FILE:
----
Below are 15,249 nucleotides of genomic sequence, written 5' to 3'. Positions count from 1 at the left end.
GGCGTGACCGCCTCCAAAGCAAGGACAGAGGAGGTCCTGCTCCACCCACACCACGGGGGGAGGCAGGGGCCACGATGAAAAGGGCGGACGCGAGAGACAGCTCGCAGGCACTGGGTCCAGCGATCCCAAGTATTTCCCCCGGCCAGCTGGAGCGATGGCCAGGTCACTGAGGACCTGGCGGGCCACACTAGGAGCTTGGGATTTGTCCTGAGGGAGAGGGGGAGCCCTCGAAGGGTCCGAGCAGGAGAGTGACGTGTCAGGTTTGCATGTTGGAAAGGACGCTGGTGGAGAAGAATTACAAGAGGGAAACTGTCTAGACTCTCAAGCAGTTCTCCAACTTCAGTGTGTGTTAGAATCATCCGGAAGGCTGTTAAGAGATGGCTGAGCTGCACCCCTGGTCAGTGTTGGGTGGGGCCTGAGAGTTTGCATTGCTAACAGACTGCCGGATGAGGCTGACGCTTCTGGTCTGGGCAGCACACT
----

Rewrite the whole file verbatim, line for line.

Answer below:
Below are 15,249 nucleotides of genomic sequence, written 5' to 3'. Positions count from 1 at the left end.
GGCGTGACCGCCTCCAAAGCAAGGACAGAGGAGGTCCTGCTCCACCCACACCACGGGGGGAGGCAGGGGCCACGATGAAAAGGGCGGACGCGAGAGACAGCTCGCAGGCACTGGGTCCAGCGATCCCAAGTATTTCCCCCGGCCAGCTGGAGCGATGGCCAGGTCACTGAGGACCTGGCGGGCCACACTAGGAGCTTGGGATTTGTCCTGAGGGAGAGGGGGAGCCCTCGAAGGGTCCGAGCAGGAGAGTGACGTGTCAGGTTTGCATGTTGGAAAGGACGCTGGTGGAGAAGAATTACAAGAGGGAAACTGTCTAGACTCTCAAGCAGTTCTCCAACTTCAGTGTGTGTTAGAATCATCCGGAAGGCTGTTAAGAGATGGCTGAGCTGCACCCCTGGTCAGTGTTGGGTGGGGCCTGAGAGTTTGCATTGCTAACAGACTGCCGGATGAGGCTGACGCTTCTGGTCTGGGCAGCACACT